One of the first drills I ran as a training officer on my #2 POC FD was a hose advancement drill.  A team of 3 started at the front of one engine and had to advance the line to the rear of the rig, go across the back, then back to the front, across the front of the next engine, down the side and all the way to the back door of the station.


This drill taught teamwork, how to move hose around multiple corners, stockpiling hose at corners, and communicating amongst crew members.  All necessary to get the task done.  By the way the line was charged.


Another drill I set up was a restricted passage drill.  I built a section of wall using scrap plywood and 2x4's.  the section is 4 feet wide and 4 feet tall with a section cut out that is the width of the channel between 2 studs (14 3/4 inches) and 20 inches high.  The drill is to have firefighters in full PPE and SCBA make it through the opening.  Obviously, removing the SCBA from their pack yet maintaining the seal and control of the SCBA while passing through is a crucial element of this.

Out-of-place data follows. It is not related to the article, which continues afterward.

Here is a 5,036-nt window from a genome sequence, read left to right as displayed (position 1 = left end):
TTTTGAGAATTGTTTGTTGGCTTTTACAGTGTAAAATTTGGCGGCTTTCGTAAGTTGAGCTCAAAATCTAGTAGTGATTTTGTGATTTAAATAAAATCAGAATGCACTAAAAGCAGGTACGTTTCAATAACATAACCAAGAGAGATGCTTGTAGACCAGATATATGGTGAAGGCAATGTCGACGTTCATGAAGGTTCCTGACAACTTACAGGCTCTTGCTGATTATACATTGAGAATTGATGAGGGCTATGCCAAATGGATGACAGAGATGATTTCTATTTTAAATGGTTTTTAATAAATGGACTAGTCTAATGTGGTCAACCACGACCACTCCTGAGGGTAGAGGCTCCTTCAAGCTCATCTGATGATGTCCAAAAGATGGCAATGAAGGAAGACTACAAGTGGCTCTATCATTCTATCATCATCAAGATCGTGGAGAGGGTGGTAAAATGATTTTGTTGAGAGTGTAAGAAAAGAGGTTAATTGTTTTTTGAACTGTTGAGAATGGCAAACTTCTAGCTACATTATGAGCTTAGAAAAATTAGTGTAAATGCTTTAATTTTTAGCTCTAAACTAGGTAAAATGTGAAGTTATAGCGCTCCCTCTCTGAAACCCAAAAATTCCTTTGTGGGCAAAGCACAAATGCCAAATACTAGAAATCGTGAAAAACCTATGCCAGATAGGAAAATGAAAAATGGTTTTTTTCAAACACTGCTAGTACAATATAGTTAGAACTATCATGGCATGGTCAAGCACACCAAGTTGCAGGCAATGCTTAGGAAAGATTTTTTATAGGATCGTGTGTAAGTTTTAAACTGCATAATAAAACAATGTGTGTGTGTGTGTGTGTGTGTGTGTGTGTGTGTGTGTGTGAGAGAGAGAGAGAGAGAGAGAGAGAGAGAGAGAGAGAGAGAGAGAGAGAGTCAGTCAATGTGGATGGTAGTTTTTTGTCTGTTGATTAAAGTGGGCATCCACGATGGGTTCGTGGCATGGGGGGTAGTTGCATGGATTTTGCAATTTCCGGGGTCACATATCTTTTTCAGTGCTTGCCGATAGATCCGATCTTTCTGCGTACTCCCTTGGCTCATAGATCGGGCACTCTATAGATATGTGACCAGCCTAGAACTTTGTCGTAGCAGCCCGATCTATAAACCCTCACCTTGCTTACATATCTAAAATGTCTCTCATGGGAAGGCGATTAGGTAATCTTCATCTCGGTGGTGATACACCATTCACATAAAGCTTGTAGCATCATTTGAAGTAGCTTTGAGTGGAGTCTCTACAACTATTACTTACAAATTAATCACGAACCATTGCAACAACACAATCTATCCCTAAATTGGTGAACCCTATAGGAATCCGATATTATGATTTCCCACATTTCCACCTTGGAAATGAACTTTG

It sounds like you have a fun group that is willing to try anything. The most fun

we've had while training at the same time was to make a 100 foot ring of charged

2 1/2 line and place an old bowling ball at the center with a three man hose team on each side trying to push the ball onto the others side. Make sure you have that third man to keep the hose slack out of the way because it involves a lot of fast moving.

It is challenging to continually come up with creative drills but when it becomes expected then attendance is never a problem so it is worth it. Never thought of

dodgeball. Thanks.